CADILLAC FREEDOM FESTIVAL: The Cadillac Commons, July 4-8. Today includes Kids Carnival, Cadillac Farmers Market, Gelly Ball, live music, 5K Race to benefit Healing Private Wounds, Fire on Water Military Tribute & more.

CHARLOTTE ROSS LEE CONCERTS IN THE PARK: Noon-1pm, Pennsylvania Park, Gazebo, Petoskey. Featuring the Crosscut Kings. Bring a lunch & lawn chair or picnic blanket. Free. ctac-petoskey/charlotte-ross-lee-concertspark-2023



VEGMICHIGAN - TC - MONTHLY MEETUP: 1pm, 835 S. Garfield Ave., TC. Enjoy a sampling of dairy free dips & dressings. Meet other folks & learn more about eating, cooking & enjoying plant based foods. Free. medium=referral&utm_campaign=share-btn_ savedevents_share_modal&utm_source=link


GROWLERS: 5pm, Glen Arbor Arts Center, front porch. Enjoy this acoustic trio from Grand Rapids who plays tradition inspired, toe-tapping fired, vintage acoustic blues, jazz, & country. Free. events/b-side-growlers


RUN: Fun on the water with big rigs. Starts Fri., July 7 in downtown Boyne City from 6-9:30pm with Stroll the Streets, a street party with a collage of music, entertainment, dining, shopping, boat displays, & a car show. Check the web site for more info. ----------------------

MANTON MUSIC SERIES: DOC PROBES: 6-8pm, Railroad Park, Manton.

RED DRIVE CONCERT SERIES: 6-8pm, Village Piazza, across the street from Left Foot Charley Winery, Patio, TC. Featuring HAIVEN, LORRYNE, & Bella Wright. A culmination of folk & indie-pop. Bring a lawn chair. Find ‘Red Drive Concert Series feat. HAIVEN, Bella Wright & LORRYNE’ on Facebook. Free.

FRIDAY NIGHT MUSIC IN THE PARK: 6:308:30pm, Marina Park, Harbor Springs. Featuring Hannah Harris & John Warstler.

EAST JORDAN MUSIC IN THE PARK SUMMER CONCERT SERIES: 7-9pm, Memorial Park Bandshell, East Jordan. Enjoy acoustic rock with Ryan Cassidy. Bring your lawn chair or blanket.


PERSHAYLA: 7-10pm, Claude Shannon Park, Gaylord. Bring a chair.


LAVENGOOD: 7-9pm, Michigan Legacy Art Park, Amphitheater, Crystal Mountain, Thompsonville. $15 advance; $20 night of;

12 & under, free. summer-sounds-july ----------------------


MUSIC IN MACKINAW: YANKEE STATION: 8pm, Conkling Heritage Park, Roth Performance Shell, Mackinaw City. Pop, rock ‘n roll.


NATIONAL CHERRY FESTIVAL: TC, July 1-8. Today includes the Meijer Festival of Races: 13.1M, 15K, 10K, 5K; Cherry Farm Market, Festival Open Space Park, Go For the Gold! Pin Program, Ultimate Air Dogs, Festival Finale Fireworks, DTE Energy Foundation Cherry Royale Parade, Jeff Foxworthy & Larry The Cable Guy, & much more. ----------------------

SWEATY YETI RUN: 5K & 1 MILE FUN RUN: 8am, 101 Maple St., East Jordan. $15, $35.


54TH ANNUAL CHARLEVOIX ART & CRAFT SHOW: 10am-6pm, East Park, Downtown Charlevoix.


BABY’S BREATH WORKBEE AT ELBERTA BEACH: 10am-noon, Elberta Beach. Join ISN & the GT Regional Land Conservancy to remove invasive baby’s breath. Please bring work gloves. Long pants & close-toed shoes are recommended because there is poison ivy around the beach. Meet at the Elberta Beach parking lot. Free. babys-breath-workbees.html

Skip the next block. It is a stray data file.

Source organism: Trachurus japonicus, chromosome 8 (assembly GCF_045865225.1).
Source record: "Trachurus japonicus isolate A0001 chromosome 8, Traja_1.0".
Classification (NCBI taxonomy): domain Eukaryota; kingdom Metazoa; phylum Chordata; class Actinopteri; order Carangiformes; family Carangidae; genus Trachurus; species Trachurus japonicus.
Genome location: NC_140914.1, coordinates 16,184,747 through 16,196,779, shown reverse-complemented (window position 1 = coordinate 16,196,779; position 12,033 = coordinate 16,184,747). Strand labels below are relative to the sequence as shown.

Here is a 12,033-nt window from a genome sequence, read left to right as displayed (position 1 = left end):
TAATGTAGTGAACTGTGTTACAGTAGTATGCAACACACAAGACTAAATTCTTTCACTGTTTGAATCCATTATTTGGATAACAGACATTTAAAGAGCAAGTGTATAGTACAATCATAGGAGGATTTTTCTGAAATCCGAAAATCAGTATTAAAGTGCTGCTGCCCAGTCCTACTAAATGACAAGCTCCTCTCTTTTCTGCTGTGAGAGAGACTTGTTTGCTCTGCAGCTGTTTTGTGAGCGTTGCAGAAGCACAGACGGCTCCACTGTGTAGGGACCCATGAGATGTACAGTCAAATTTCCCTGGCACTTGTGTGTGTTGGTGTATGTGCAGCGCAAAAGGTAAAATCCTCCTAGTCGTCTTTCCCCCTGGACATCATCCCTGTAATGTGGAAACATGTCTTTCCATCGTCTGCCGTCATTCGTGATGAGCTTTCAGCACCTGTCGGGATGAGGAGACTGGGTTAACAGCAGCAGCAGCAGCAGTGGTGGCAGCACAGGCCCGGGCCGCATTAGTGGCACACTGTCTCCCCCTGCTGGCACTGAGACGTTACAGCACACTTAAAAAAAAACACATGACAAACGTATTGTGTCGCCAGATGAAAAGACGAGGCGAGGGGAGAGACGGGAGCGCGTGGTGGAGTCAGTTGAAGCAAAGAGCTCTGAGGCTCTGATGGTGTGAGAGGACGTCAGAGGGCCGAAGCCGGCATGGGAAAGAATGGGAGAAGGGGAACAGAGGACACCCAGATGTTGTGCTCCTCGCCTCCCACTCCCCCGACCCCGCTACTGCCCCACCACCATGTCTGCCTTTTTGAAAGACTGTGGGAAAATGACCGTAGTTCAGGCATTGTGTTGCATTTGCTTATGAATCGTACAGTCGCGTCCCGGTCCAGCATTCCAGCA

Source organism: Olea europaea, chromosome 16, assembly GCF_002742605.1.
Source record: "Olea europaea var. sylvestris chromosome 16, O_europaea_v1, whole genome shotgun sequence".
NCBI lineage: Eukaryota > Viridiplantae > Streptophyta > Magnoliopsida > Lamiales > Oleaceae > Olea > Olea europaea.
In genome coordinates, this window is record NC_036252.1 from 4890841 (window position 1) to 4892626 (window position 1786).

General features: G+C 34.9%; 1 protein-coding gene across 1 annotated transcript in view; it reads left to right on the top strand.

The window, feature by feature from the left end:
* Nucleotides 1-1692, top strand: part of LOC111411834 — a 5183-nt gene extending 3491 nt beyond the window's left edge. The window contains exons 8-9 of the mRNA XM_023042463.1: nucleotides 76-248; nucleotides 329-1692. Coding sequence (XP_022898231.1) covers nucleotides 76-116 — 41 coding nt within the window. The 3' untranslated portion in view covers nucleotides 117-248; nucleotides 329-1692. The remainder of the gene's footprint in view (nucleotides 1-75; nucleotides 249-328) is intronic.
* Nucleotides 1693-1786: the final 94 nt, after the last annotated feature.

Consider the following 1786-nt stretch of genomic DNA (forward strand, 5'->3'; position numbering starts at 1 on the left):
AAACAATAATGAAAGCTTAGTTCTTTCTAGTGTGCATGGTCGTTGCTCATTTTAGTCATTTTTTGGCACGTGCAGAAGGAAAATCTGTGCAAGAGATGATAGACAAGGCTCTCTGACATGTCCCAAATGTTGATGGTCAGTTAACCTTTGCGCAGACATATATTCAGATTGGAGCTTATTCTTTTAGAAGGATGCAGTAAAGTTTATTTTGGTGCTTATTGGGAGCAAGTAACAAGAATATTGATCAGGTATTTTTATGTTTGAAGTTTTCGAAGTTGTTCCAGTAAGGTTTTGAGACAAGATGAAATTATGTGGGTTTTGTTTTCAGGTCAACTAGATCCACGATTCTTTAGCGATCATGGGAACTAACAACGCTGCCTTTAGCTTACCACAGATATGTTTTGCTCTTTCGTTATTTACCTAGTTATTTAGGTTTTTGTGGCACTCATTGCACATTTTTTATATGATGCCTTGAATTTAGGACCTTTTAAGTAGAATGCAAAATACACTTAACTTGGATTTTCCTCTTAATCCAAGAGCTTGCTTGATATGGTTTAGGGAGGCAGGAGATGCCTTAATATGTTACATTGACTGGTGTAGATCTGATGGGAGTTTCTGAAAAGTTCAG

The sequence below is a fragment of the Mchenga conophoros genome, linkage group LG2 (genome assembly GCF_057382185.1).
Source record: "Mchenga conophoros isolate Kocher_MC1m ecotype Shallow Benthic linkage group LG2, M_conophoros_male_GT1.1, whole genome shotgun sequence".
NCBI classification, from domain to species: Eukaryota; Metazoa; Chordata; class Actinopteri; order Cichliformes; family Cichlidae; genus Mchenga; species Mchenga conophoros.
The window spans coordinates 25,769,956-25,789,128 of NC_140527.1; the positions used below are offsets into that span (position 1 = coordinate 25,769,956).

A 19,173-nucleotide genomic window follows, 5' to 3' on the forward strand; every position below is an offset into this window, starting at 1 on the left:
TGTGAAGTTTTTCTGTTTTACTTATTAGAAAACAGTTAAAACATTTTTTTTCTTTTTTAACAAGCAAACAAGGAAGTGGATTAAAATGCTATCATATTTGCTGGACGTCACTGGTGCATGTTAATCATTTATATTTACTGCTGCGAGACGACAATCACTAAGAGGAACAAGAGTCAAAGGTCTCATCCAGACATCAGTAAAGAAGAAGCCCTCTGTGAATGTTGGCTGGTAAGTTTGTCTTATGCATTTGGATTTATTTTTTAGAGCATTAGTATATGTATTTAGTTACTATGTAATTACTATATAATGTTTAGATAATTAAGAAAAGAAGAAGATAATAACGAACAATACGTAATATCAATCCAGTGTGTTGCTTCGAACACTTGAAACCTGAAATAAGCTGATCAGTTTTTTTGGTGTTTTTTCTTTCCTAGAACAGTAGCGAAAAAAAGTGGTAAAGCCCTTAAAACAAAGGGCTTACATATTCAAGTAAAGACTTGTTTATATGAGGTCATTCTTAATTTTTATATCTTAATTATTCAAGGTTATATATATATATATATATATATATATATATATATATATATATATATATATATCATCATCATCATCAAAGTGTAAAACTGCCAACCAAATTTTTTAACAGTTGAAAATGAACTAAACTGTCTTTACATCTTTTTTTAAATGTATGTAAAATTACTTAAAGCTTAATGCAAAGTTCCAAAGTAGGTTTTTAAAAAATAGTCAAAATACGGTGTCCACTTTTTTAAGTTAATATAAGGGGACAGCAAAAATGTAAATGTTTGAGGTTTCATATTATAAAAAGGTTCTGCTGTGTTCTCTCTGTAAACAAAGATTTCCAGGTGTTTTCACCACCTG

CADILLAC FREEDOM FESTIVAL: The Cadillac Commons, July 4-8. Today includes the Classic Car Show, Cornhole Tournament, live music by HoneyBadger, North 44, & Claim Jumpers, Pork in the Park BBQ Competition, fireworks & more. cadillacmichigan. com/cadillac-freedom-festival



SALE: 10am-2pm, Leland Township Library, Munnecke Room, Leland.


GUIDED BIRDWATCHING HIKE: 1011:30am, Michigan Legacy Art Park, Crystal Mountain, Thompsonville. Join Executive Director & birding guide Angie Quinn on this hike to hear a variety of Michigan birds. Meet at the trailhead at 10am. Free with Art Park admission.

HAPPY DAYS ART & CRAFT SHOW: 10am-5pm, Depot Park, Alden.

OPEN STUDIO, PETOSKEY: 10am-1pm, Crooked Tree Arts Center, Visual Arts Room, Petoskey. Drop-in, free arts & crafts for the whole family.

THE 25TH ANNUAL ARTISTS’ MARKET: 10am-4pm, Old Art Building, Leland. Offering more than 70 booths of original work from artists & makers around the Midwest. There will also be gourmet food, kid’s booths & more. Free.

TRAVERSE CITY SHOP & SIP: 11am-5pm, Jacob’s Farm, TC. Featuring a diverse range

Northern Express Weekly • july 03, 2023 • 25
Groove Saturday, July 8 @ 7 pm • $10 LISTEN & TICKETS
tuned for more visionary songweriters from Austin, Nashville, New York and Michigan, coming soon! DINE OUT IN OUR BEER GARDEN! THE SUN IS HERE TO STAY–FOOD • BEER • LIVE MUSIC • DOGS BLUE TRACTOR BARBEQUE 423 s union st, traverse city, mi 49684 - 231.922.9515 -



Sun-Tues: noon-10pm (closed Wed)

Thurs: 4-10pm • Fri-Sat: noon-11pm

Kitchen open until 9pm Sun-Thurs and 10pm on Fri & Sat

DRINK SPECIALS (3-6 Monday-Friday):

$2 well drinks, $2 domestic drafts, $2.50 domestic bottles, $5 Hornitos margarita

SUNDAY - $6 Ketel One Bloody Mary & $4 Mimosas

DAILY FOOD SPECIALS (3-6pm): Mon- $1 chips and salsa

Tues- $1 enchiladas Thurs - $5 fried veggies

Fri - $5 hot pretzels w/ beer cheese


221 E State St. - downtown TC

of handmade crafts & artwork from artisans from around the region. $10 Early Bird (11am-noon); $5 GA (noon-5pm). ----------------------


FREE CONCERT: 6pm, Old Settlers Park, Glen Lake. Featuring The Fabulous Horndogs & The Burdickville Boys. Presented by the Glen Lake Church Men’s Group. Benefits the Empire Community Emergency Fund & Leelanau HelpLink. Free will offering. ----------------------

PERIL: 7pm, Northern Exposure Campground, Mesick.